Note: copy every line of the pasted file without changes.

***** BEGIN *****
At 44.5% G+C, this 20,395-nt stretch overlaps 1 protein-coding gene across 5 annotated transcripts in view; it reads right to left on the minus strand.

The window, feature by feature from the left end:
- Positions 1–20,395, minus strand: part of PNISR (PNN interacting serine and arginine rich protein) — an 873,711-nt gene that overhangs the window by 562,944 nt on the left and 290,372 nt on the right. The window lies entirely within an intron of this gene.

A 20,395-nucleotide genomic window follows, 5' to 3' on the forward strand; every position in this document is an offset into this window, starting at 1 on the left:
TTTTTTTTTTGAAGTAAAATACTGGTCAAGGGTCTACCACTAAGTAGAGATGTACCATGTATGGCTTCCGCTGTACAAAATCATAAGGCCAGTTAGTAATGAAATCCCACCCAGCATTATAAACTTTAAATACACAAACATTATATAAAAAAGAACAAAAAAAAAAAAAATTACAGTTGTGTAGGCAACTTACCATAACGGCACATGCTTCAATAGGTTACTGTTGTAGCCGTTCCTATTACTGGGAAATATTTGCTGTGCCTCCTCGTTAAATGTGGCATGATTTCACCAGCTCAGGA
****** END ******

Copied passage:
At 44.5% G+C, this 20,395-nt stretch overlaps 1 protein-coding gene across 5 annotated transcripts in view; it reads right to left on the minus strand.

The window, feature by feature from the left end:
- Positions 1–20,395, minus strand: part of PNISR (PNN interacting serine and arginine rich protein) — an 873,711-nt gene that overhangs the window by 562,944 nt on the left and 290,372 nt on the right. The window lies entirely within an intron of this gene.

A 20,395-nucleotide genomic window follows, 5' to 3' on the forward strand; every position in this document is an offset into this window, starting at 1 on the left:
TTTTTTTTTTGAAGTAAAATACTGGTCAAGGGTCTACCACTAAGTAGAGATGTACCATGTATGGCTTCCGCTGTACAAAATCATAAGGCCAGTTAGTAATGAAATCCCACCCAGCATTATAAACTTTAAATACACAAACATTATATAAAAAAGAACAAAAAAAAAAAAAATTACAGTTGTGTAGGCAACTTACCATAACGGCACATGCTTCAATAGGTTACTGTTGTAGCCGTTCCTATTACTGGGAAATATTTGCTGTGCCTCCTCGTTAAATGTGGCATGATTTCACCAGCTCAGGA